Tenebrous and Duke GarwoodEdit this event
Some people, in their professional lives, would be content with producing the definitive visual record of one of the 20th century’s most iconic bands. Most would put their feet up if they could say that, in the process, they had defined the aesthetic of a generation. Well done to the ambitious amongst us who might go on to publish magazines of insight, passion and beauty. It’s surely pushing it a bit to then casually pop up on stage, rather than popping flashes in its direction, at the coolest venues around the world.
Steve Gullick’s photos of Nirvana are the ones you see when you close your eyes: rough-edged, deceptively intimate, the Kurt, Krist and Dave of our collective unconscious. A gallery of Gullick’s work from the 1990s comprises a cultural history of the decade. Careless Talk Costs Lives, which he produced with Everett True five years ago, even now inspires the kind of cult devotion that NME would sell Conor McNicholas’ gran for. While he’s still busy snapping artists from Cat Power to John & Jehn and putting out Careless Talk follow-up Loose Lips Sink Ships, for a few years Gullick has also played and recorded with musical friends, neighbours and all manner of indie aristocracy. Tonight he’s at Rough Trade for the opening of an exhibition of his photography and to headline a brief show with Tenebrous. It’s an unwitting reminder that that we’d be lucky to achieve, by the end of a long, full life, half of what he’s managed in just over a decade.
Ed Harcourt kicks off the show with ‘Every Night’, a gorgeous, dark lullaby. His timeless, pure voice reverberates with feedback and sheer force, probing the fine spiderweb that links love, loss, disappointment and regret. It’s good to be reminded that even with just a guitar for company, the professionally quiet indie boy can reach a mighty volume and isn’t afraid of the whammy bar. A new song, ‘Black Feathers’, written when Ed was “in a bad mood”, is graciously dedicated to Steve. Aww. He closes with ‘I’ve Become Misguided’, looping vocals and guitar – and then a tiny bell and a battered trombone that may have been pulled from a tip – over and over, into a clattering cacophony befitting a vengeful god.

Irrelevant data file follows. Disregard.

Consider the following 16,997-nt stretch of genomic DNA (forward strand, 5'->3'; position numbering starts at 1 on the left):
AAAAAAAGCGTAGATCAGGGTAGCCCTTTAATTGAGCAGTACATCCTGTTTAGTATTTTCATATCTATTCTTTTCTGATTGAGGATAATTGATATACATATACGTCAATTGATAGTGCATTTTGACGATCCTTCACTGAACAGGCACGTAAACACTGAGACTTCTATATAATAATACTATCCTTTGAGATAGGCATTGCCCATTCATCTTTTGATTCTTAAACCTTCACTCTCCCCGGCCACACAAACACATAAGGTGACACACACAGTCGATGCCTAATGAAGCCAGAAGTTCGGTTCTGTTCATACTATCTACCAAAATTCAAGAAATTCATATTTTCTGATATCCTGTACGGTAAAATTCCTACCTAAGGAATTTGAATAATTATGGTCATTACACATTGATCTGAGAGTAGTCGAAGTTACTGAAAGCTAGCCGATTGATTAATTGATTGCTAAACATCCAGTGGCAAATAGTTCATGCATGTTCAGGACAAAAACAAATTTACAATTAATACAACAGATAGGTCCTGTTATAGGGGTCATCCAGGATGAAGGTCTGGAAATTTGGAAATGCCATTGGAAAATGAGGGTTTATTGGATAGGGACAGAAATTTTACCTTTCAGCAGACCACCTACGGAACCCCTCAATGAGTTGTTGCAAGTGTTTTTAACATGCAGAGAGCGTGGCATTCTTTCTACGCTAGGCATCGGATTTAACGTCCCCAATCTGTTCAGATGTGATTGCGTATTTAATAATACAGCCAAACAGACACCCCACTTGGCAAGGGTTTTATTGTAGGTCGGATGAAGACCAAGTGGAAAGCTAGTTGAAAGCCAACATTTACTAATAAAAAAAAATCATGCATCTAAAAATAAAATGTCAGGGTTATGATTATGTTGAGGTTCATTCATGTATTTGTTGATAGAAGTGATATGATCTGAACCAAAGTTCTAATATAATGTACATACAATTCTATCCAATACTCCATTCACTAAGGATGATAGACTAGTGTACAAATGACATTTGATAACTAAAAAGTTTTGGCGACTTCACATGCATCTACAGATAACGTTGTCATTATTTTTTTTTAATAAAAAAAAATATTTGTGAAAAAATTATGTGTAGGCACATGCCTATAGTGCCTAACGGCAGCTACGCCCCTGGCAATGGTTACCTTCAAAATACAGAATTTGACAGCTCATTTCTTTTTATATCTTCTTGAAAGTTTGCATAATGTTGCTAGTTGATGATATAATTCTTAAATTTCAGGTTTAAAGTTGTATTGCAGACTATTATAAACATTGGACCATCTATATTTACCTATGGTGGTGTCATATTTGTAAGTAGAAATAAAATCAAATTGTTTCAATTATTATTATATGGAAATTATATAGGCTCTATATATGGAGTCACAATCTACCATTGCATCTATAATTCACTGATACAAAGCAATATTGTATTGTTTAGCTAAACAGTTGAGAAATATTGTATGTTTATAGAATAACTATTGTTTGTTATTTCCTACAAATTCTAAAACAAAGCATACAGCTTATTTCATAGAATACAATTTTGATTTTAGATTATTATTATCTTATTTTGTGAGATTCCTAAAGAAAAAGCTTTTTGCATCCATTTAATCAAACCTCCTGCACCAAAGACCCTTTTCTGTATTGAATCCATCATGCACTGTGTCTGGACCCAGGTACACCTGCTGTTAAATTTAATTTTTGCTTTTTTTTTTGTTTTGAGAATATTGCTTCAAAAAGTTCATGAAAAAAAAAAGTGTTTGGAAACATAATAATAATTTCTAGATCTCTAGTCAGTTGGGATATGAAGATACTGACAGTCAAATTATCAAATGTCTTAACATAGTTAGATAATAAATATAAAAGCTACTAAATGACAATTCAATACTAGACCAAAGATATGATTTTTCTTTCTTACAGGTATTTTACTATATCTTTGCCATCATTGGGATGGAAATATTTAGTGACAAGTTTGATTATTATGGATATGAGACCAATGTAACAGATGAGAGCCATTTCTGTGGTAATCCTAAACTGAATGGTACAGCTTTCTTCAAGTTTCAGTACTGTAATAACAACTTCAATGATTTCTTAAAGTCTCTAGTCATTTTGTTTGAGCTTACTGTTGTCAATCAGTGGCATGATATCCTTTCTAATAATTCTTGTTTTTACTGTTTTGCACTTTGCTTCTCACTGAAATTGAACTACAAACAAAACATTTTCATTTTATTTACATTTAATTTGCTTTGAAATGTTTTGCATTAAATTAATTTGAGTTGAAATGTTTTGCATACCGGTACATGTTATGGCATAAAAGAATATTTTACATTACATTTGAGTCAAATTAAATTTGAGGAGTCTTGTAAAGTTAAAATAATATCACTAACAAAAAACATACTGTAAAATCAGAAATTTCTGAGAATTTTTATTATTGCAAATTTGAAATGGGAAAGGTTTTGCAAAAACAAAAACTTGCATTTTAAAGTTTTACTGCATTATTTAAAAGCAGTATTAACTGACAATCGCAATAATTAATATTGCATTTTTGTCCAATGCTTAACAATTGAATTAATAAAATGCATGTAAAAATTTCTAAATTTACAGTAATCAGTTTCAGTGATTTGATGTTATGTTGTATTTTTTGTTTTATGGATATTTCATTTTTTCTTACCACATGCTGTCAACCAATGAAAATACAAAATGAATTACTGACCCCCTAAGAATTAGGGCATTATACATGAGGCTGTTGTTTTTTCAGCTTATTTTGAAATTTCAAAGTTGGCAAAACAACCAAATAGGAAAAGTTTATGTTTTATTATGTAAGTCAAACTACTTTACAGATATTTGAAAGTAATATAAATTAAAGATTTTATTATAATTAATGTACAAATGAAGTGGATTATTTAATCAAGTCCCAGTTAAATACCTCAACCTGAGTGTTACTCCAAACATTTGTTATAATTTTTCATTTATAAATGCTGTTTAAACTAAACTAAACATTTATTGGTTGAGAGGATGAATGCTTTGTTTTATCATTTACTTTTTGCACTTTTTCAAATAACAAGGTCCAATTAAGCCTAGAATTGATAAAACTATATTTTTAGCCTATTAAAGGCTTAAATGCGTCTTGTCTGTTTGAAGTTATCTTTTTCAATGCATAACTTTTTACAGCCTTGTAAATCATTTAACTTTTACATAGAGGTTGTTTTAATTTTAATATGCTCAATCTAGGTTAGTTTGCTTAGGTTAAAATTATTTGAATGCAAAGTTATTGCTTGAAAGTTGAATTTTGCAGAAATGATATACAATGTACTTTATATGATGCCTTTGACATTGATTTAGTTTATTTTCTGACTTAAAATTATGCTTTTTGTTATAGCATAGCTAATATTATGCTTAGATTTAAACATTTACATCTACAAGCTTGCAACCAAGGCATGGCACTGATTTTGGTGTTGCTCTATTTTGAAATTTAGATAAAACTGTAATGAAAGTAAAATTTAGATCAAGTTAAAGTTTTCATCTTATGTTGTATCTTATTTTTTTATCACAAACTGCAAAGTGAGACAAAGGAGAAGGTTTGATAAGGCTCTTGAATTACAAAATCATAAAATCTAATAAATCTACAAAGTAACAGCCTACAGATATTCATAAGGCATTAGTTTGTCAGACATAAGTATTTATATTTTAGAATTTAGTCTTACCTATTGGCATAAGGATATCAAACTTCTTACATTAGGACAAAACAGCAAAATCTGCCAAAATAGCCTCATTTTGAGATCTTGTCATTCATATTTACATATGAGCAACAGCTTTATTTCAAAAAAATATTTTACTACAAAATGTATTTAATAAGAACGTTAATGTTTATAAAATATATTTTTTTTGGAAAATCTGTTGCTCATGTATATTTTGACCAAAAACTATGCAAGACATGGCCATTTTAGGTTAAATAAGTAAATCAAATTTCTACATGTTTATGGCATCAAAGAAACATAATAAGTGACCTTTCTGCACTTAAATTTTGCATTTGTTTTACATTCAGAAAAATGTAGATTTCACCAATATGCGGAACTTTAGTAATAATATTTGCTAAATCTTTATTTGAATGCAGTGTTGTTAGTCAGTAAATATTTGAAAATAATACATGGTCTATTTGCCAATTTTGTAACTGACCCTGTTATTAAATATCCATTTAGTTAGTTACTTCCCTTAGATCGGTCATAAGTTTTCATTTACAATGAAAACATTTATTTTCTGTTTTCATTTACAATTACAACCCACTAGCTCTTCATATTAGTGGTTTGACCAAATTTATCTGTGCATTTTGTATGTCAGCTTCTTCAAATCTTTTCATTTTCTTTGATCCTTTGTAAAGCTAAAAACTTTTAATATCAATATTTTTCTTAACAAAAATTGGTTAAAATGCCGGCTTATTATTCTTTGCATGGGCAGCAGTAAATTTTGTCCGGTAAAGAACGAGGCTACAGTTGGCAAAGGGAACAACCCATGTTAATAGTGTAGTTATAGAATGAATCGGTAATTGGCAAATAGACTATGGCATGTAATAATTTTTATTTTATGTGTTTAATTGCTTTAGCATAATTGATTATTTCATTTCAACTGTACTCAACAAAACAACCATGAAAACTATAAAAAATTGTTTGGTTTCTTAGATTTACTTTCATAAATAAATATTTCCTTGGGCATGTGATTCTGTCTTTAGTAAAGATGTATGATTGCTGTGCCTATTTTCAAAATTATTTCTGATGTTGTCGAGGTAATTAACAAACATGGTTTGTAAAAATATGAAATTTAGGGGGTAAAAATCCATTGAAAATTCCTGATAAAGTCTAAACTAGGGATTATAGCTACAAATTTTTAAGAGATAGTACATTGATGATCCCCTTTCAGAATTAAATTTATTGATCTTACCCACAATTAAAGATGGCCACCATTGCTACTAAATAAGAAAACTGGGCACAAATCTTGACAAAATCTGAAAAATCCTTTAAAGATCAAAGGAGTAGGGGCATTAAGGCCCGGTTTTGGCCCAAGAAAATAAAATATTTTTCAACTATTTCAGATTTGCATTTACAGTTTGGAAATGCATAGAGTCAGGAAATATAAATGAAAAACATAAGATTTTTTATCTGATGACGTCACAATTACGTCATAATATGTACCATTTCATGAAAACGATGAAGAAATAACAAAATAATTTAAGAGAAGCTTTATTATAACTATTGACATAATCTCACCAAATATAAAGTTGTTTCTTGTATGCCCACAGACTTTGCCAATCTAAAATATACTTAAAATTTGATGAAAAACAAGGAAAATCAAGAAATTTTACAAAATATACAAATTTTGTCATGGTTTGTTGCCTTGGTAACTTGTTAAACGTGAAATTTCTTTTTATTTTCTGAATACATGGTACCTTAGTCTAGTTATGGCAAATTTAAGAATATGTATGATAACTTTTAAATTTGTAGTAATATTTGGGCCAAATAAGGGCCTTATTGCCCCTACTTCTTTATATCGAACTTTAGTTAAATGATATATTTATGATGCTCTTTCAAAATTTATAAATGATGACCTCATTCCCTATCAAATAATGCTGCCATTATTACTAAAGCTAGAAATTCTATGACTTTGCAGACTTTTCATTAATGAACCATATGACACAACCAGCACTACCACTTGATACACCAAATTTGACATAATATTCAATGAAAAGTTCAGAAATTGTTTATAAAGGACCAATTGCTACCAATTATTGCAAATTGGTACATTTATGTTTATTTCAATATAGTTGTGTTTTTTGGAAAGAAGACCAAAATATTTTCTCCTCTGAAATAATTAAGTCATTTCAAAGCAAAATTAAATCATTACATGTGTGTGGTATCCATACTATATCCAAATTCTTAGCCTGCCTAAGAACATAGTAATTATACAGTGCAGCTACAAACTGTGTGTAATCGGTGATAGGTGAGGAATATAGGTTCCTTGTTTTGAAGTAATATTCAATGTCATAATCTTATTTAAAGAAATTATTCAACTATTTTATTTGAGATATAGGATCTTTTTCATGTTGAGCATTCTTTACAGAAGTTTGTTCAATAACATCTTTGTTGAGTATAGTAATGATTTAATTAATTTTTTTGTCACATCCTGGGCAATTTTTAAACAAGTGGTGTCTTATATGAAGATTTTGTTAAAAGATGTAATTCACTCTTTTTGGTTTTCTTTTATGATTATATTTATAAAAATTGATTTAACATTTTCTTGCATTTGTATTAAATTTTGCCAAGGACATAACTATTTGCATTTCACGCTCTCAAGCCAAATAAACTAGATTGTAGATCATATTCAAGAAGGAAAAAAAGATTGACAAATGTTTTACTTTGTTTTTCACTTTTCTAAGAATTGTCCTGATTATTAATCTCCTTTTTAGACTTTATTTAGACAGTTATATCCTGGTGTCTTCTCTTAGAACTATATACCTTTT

The spell cast by sometime Archie Bronson member Duke Garwood is like a net, tangling itself into the deepest and most secret crevices of the mind. Though he’s backed by a drummer, his stretched-out, twisted tempos refute anything as restrictive as a time signature. Plucked melodies, spawned in some long-distant blues past, slide into a chord that stretches for seconds into silence, or contours itself upwards and onwards in new directions. Sometimes with a deep, gruff croon, sometimes a croak, sometimes a growl or a howl, he repeats mysterious phrases, mantra-like, until they reach abstraction, like some Nietzschean character on a long, lonely quest for unlikely salvation.
Tenebrous take the stage at last. A scream erupts from Gullick’s throat. Two guitars and seemingly every skin, surface, bolt and screw of Pete Spiby’s drum set pound relentlessly. The volume builds, peaking in a ragged, barbed-wired Berlin wall of sound, then dwindling into an abyss of silence. And that’s just the first song. The set is a grinding post-apocalyptic vision, darker than the darkest corner of the Jesus and Mary Chain’s dark visions. There’s an incredible texture to the sound, Tony Ash’s guitar jangling like chains, then bubbling like tar. Gullick’s vocals, half crooned, half spoken, are bittersweet, despairing and tender. The audience, tongue in cheek, shout requests between songs, paying tribute. With a hint of a smile, the band demurs and carries on. They’re worthy of the eponymous Latin derivative – not just dark, but a force of darkness. “Tenebrous liar, tenebrous liar,” Gullick chants hoarsely. I wonder what it’s like to look at a hundred admiring faces and see only shadows.
By happy coincidence, metres away are Tenebrous friends Hush the Many, about to release their single ‘Revolve’. There’s a mad dash across Brick Lane and into a palpitating crowd, heavy-breathing in anticipation. They burst on and into the lilting opener of ‘The Man’. Each of the five strings (two guitars, bass, viola, cello) builds and fades in turn and in tandem; waves of sound heave through the air. It’s lush but sinister, like a jungle you’re unlikely to get out of alive. At moments they recall Love’s darkest days, buoyed by a heady tincture of psychedelia and mental illness. Alex’s voice is low, but with a Joni Mitchell keenness that slices through on ‘The Knife’ – softly, sweetly, menacingly. She finishes each word off with a bite. Nima’s attacking the guitar in a wild fury – he’s lost fingernails before – yet delivering every line with measured firmness, deliberately anticipating the beat or dancing around it, his voice a contrapuntal cadence against the percussion. They finish with the exquisite ‘Storyend’, struggling with a sound system that can’t handle the quiet. It doesn’t last long, though. The swollen crowd, with people perched halfway up walls and on bars, stuck to one another with hot sweat and lager, erupts before they’ve played the last note.
Tenebrous photographed by Andrew Aleksiejczuk
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